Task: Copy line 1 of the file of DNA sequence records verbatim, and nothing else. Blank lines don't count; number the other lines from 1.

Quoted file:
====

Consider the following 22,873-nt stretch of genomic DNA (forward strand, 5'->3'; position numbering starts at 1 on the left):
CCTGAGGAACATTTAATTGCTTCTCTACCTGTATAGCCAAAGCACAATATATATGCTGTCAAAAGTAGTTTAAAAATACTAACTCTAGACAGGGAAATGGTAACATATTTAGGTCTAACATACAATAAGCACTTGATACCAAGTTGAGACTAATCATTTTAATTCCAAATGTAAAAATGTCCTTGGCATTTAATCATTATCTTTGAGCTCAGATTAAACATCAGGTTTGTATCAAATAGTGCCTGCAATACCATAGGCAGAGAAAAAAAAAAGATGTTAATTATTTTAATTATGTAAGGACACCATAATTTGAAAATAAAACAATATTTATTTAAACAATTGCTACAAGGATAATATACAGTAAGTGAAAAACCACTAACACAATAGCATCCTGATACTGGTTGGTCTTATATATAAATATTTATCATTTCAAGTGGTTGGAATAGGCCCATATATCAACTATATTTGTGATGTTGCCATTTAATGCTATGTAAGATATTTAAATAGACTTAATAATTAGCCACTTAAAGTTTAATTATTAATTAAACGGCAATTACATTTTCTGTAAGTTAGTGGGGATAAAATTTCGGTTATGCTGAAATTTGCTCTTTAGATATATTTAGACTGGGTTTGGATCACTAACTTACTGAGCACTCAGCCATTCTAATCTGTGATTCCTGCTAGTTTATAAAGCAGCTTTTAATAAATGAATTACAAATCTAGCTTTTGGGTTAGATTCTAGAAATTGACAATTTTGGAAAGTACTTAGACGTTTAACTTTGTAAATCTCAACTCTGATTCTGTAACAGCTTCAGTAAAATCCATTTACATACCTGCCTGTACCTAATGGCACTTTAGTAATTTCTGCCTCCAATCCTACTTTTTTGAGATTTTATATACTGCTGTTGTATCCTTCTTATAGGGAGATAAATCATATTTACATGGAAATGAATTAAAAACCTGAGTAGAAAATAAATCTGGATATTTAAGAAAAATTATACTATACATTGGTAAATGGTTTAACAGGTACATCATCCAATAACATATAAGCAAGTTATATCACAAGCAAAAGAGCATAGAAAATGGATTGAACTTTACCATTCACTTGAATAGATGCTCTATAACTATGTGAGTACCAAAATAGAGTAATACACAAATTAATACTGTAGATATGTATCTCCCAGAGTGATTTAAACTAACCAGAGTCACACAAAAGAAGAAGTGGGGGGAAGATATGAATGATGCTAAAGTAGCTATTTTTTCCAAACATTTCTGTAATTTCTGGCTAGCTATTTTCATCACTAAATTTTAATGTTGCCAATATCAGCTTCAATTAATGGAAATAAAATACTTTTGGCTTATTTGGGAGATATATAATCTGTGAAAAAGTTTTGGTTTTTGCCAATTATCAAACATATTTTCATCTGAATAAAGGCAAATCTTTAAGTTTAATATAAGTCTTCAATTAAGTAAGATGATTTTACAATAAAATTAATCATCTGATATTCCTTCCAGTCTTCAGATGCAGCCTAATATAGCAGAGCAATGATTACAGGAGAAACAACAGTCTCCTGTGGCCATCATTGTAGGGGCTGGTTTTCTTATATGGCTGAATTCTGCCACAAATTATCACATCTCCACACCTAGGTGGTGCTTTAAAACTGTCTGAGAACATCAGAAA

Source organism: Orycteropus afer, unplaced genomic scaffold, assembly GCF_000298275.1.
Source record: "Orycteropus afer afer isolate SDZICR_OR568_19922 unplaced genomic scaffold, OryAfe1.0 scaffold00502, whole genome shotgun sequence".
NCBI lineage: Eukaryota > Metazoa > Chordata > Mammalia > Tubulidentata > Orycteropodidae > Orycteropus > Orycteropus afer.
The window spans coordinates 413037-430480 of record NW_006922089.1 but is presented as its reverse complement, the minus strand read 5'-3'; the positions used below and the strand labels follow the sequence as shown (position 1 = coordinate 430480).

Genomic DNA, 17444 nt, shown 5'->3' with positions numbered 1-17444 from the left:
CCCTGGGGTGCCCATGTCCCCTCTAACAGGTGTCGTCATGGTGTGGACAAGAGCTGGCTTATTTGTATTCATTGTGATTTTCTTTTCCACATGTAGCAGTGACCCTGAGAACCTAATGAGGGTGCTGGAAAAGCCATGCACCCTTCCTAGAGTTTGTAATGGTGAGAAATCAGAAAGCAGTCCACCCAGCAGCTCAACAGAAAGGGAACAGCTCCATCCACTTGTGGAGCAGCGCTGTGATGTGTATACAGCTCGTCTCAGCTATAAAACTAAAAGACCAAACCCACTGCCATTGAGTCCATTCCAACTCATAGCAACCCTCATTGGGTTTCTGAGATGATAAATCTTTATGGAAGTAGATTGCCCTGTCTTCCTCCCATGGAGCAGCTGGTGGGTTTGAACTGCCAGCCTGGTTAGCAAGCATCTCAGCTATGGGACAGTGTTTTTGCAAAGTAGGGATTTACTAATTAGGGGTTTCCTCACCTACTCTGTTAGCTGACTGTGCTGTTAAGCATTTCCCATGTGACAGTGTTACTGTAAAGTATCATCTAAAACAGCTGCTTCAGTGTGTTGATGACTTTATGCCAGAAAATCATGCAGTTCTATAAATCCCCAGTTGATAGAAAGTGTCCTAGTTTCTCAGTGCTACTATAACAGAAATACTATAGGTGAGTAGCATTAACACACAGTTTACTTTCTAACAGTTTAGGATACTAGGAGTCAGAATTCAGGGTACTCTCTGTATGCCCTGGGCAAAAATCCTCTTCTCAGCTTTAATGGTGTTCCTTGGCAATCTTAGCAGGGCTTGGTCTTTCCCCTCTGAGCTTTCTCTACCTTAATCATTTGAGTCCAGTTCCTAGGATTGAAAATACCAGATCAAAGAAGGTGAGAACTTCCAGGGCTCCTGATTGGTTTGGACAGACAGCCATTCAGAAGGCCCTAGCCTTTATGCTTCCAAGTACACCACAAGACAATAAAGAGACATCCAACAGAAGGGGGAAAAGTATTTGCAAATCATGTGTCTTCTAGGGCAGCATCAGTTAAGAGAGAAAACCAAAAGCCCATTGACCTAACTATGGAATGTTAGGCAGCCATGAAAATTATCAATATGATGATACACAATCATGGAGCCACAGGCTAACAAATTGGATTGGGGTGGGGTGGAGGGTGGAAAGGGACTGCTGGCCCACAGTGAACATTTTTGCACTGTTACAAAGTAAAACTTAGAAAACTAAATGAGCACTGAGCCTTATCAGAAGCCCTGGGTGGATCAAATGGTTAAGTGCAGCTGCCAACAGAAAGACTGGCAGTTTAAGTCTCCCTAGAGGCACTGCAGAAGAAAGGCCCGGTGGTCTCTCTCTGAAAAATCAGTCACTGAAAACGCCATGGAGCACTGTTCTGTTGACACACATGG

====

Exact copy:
Consider the following 22,873-nt stretch of genomic DNA (forward strand, 5'->3'; position numbering starts at 1 on the left):